Mark D. Roberts

Mark D. Roberts


What is Online Church?

posted by Mark D. Roberts

Part 3 of series: Is Online Church Really Church?
Permalink for this post / Permalink for this series
Online church, sometimes called virtual church, is church mediated through the Internet, and it can contain a variety of modes.
The basic element of online church involves live streaming of a worship service. For example, this summer I attended a conference at the United Methodist Church of the Resurrection in Leawood, Kansas (near Kansas City, Missouri). This amazing church, one of the newest and largest in its denomination, offers at least six different worship services on three different campuses. But you can also watch the worship service live over the Internet on Sundays at 10:45 a.m. and 5:00 p.m. CDT. If you miss the live service, you can watch a video of the sermon online. The Resurrection Live! webpage includes a variety of other Web-based resources. (Photo: The Church of the Resurrection)
Online church often includes ways for people to communicate with each other via the Internet. This could be through a social media channel (Facebook, Twitter, etc.) or a chat room. In theory, one could have a small group, prayer meeting, or a variety of other interactions in this way.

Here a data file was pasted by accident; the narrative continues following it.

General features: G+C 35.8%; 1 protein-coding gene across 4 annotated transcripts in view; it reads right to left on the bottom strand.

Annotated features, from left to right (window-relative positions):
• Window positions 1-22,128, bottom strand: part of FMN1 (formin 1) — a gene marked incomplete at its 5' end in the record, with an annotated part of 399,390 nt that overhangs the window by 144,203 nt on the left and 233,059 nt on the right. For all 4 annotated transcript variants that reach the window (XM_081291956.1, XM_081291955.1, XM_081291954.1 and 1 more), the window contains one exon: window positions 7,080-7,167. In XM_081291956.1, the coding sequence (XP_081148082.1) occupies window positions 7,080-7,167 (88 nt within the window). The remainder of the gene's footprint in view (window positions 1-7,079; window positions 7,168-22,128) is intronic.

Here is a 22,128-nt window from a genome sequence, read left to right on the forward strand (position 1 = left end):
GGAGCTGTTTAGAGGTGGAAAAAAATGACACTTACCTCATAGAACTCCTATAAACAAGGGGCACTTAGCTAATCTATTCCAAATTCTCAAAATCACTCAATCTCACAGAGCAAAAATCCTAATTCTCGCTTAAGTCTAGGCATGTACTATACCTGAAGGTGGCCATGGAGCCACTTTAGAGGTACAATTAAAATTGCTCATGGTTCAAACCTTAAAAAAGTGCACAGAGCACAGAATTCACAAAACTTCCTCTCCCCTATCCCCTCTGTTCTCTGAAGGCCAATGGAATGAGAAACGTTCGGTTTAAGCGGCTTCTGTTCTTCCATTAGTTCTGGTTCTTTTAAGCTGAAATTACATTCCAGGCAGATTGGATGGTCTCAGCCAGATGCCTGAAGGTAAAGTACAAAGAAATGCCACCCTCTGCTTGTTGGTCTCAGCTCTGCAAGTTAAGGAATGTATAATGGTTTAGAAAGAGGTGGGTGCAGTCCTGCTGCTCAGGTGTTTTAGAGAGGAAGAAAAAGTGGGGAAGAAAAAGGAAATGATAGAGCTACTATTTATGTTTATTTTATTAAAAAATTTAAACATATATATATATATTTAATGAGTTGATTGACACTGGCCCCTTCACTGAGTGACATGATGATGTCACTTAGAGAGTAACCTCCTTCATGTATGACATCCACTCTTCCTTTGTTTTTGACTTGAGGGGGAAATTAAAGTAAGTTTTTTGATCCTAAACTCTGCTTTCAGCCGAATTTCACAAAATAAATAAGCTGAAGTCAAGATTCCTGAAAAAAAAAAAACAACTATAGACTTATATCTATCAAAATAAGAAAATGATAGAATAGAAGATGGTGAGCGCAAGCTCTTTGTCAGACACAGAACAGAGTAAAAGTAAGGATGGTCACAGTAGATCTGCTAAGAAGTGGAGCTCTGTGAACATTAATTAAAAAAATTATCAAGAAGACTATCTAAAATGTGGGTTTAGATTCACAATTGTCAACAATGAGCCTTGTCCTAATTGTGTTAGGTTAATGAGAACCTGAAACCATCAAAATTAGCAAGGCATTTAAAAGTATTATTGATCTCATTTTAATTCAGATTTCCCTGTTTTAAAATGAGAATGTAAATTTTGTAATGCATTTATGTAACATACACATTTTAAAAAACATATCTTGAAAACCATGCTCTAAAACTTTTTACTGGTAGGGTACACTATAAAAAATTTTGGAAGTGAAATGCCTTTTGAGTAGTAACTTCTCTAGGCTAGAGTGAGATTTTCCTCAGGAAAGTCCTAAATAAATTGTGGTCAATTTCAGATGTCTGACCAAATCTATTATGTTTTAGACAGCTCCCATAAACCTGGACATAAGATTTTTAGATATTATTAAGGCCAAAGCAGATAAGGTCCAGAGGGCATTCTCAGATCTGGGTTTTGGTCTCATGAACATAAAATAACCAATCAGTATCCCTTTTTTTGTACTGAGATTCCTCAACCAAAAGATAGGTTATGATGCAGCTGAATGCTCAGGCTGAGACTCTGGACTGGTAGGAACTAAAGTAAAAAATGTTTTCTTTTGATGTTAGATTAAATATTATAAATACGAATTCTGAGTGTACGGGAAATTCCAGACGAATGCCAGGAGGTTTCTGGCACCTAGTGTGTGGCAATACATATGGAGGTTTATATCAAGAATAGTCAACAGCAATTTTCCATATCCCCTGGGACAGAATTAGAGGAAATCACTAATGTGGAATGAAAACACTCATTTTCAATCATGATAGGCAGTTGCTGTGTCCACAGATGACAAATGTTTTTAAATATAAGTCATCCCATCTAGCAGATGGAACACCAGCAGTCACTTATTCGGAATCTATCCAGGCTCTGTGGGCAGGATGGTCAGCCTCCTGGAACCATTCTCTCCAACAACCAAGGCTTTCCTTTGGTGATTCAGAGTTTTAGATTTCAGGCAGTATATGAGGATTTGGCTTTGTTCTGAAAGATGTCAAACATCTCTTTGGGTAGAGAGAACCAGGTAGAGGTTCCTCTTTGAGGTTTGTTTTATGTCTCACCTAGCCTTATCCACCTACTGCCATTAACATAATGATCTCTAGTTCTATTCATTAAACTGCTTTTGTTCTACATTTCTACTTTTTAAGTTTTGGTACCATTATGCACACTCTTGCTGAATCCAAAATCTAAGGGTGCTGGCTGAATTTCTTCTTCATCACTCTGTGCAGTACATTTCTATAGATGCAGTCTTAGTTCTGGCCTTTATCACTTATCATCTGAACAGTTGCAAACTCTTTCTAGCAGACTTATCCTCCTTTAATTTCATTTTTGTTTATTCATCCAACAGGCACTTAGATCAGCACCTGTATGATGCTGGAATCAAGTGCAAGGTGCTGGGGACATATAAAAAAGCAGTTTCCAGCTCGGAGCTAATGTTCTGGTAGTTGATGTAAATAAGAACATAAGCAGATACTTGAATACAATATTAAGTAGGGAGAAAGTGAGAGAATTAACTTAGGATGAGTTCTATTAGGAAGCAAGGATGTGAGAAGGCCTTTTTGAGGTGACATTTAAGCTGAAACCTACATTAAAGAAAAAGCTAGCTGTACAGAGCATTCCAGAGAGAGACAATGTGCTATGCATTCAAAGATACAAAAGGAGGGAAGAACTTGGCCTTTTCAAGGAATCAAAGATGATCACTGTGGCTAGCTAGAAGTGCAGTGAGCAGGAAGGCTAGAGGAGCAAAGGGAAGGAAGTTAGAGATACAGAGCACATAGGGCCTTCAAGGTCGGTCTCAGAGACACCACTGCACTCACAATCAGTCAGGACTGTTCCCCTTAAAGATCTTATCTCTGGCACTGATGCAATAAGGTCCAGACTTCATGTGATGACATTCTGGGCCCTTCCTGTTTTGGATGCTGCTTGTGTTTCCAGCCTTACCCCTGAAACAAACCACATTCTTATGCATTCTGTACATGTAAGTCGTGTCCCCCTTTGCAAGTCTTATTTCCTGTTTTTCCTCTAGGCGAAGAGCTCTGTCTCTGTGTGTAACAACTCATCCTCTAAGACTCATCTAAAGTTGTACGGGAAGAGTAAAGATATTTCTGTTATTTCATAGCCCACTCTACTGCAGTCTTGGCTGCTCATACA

Online church could also involve teaching through the Internet. The most obvious modes would be blogging, posting teaching notes, podcasting of teaching, or even live streaming. Though I haven’t heard about a church doing this, one surely could use webinar technology to have a “live” teaching time with lots of online interaction (questions, discussion, etc.).
Of course online church would make use of ordinary Internet avenues, such as web pages and email. Moreover, by using online chatting with a webcam (or Skype), it would be possible for visual church to include Internet-mediated face-to-face, visual and auditory interaction.